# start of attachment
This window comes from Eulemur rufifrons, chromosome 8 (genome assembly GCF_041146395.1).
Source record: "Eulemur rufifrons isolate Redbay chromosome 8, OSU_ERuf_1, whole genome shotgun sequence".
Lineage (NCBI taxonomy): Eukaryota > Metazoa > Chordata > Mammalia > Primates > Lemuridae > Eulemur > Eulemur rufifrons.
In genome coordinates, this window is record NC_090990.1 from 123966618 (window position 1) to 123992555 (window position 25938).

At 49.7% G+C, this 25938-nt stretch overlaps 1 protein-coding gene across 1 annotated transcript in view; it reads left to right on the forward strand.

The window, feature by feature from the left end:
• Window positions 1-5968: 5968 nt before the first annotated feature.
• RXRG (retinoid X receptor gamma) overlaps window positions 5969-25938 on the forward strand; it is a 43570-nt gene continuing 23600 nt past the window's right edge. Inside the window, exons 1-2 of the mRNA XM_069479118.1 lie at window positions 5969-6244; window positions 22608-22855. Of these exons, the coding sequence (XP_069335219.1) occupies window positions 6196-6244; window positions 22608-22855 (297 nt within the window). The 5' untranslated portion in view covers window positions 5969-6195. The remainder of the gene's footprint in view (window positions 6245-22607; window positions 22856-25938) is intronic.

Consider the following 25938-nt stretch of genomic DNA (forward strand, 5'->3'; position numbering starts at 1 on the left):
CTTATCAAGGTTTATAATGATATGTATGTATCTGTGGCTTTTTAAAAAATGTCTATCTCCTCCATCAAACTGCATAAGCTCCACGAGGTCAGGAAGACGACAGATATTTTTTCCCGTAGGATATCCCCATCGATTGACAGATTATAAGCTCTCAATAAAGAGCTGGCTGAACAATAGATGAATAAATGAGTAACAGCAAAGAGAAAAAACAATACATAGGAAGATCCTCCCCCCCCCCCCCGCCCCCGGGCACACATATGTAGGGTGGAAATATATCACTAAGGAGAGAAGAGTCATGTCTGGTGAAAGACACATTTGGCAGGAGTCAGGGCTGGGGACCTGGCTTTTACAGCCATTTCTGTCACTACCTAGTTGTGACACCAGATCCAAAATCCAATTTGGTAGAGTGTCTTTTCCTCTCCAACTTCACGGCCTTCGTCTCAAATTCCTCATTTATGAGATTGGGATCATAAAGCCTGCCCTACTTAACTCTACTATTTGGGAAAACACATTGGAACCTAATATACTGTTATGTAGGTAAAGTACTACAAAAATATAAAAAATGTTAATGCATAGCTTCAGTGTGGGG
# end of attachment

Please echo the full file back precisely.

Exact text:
This window comes from Eulemur rufifrons, chromosome 8 (genome assembly GCF_041146395.1).
Source record: "Eulemur rufifrons isolate Redbay chromosome 8, OSU_ERuf_1, whole genome shotgun sequence".
Lineage (NCBI taxonomy): Eukaryota > Metazoa > Chordata > Mammalia > Primates > Lemuridae > Eulemur > Eulemur rufifrons.
In genome coordinates, this window is record NC_090990.1 from 123966618 (window position 1) to 123992555 (window position 25938).

At 49.7% G+C, this 25938-nt stretch overlaps 1 protein-coding gene across 1 annotated transcript in view; it reads left to right on the forward strand.

The window, feature by feature from the left end:
• Window positions 1-5968: 5968 nt before the first annotated feature.
• RXRG (retinoid X receptor gamma) overlaps window positions 5969-25938 on the forward strand; it is a 43570-nt gene continuing 23600 nt past the window's right edge. Inside the window, exons 1-2 of the mRNA XM_069479118.1 lie at window positions 5969-6244; window positions 22608-22855. Of these exons, the coding sequence (XP_069335219.1) occupies window positions 6196-6244; window positions 22608-22855 (297 nt within the window). The 5' untranslated portion in view covers window positions 5969-6195. The remainder of the gene's footprint in view (window positions 6245-22607; window positions 22856-25938) is intronic.

Consider the following 25938-nt stretch of genomic DNA (forward strand, 5'->3'; position numbering starts at 1 on the left):
CTTATCAAGGTTTATAATGATATGTATGTATCTGTGGCTTTTTAAAAAATGTCTATCTCCTCCATCAAACTGCATAAGCTCCACGAGGTCAGGAAGACGACAGATATTTTTTCCCGTAGGATATCCCCATCGATTGACAGATTATAAGCTCTCAATAAAGAGCTGGCTGAACAATAGATGAATAAATGAGTAACAGCAAAGAGAAAAAACAATACATAGGAAGATCCTCCCCCCCCCCCCCGCCCCCGGGCACACATATGTAGGGTGGAAATATATCACTAAGGAGAGAAGAGTCATGTCTGGTGAAAGACACATTTGGCAGGAGTCAGGGCTGGGGACCTGGCTTTTACAGCCATTTCTGTCACTACCTAGTTGTGACACCAGATCCAAAATCCAATTTGGTAGAGTGTCTTTTCCTCTCCAACTTCACGGCCTTCGTCTCAAATTCCTCATTTATGAGATTGGGATCATAAAGCCTGCCCTACTTAACTCTACTATTTGGGAAAACACATTGGAACCTAATATACTGTTATGTAGGTAAAGTACTACAAAAATATAAAAAATGTTAATGCATAGCTTCAGTGTGGGG